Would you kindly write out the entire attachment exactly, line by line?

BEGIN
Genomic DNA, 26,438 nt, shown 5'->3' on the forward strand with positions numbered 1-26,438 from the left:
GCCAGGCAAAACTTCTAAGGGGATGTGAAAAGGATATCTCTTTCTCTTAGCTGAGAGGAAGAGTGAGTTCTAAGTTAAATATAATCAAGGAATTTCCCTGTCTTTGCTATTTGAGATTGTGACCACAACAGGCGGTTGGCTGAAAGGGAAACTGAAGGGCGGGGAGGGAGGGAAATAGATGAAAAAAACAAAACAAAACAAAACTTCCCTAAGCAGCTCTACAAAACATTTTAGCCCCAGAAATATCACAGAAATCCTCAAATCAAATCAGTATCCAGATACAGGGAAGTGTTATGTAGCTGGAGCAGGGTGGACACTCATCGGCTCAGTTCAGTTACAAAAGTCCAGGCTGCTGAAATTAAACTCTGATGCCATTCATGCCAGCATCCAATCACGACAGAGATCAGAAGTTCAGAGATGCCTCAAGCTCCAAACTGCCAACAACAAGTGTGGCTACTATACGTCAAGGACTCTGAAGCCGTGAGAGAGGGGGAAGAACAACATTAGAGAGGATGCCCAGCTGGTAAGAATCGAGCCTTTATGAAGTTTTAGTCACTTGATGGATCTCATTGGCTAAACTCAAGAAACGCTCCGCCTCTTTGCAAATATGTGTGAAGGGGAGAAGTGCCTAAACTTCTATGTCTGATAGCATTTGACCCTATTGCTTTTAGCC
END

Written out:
Genomic DNA, 26,438 nt, shown 5'->3' on the forward strand with positions numbered 1-26,438 from the left:
GCCAGGCAAAACTTCTAAGGGGATGTGAAAAGGATATCTCTTTCTCTTAGCTGAGAGGAAGAGTGAGTTCTAAGTTAAATATAATCAAGGAATTTCCCTGTCTTTGCTATTTGAGATTGTGACCACAACAGGCGGTTGGCTGAAAGGGAAACTGAAGGGCGGGGAGGGAGGGAAATAGATGAAAAAAACAAAACAAAACAAAACTTCCCTAAGCAGCTCTACAAAACATTTTAGCCCCAGAAATATCACAGAAATCCTCAAATCAAATCAGTATCCAGATACAGGGAAGTGTTATGTAGCTGGAGCAGGGTGGACACTCATCGGCTCAGTTCAGTTACAAAAGTCCAGGCTGCTGAAATTAAACTCTGATGCCATTCATGCCAGCATCCAATCACGACAGAGATCAGAAGTTCAGAGATGCCTCAAGCTCCAAACTGCCAACAACAAGTGTGGCTACTATACGTCAAGGACTCTGAAGCCGTGAGAGAGGGGGAAGAACAACATTAGAGAGGATGCCCAGCTGGTAAGAATCGAGCCTTTATGAAGTTTTAGTCACTTGATGGATCTCATTGGCTAAACTCAAGAAACGCTCCGCCTCTTTGCAAATATGTGTGAAGGGGAGAAGTGCCTAAACTTCTATGTCTGATAGCATTTGACCCTATTGCTTTTAGCC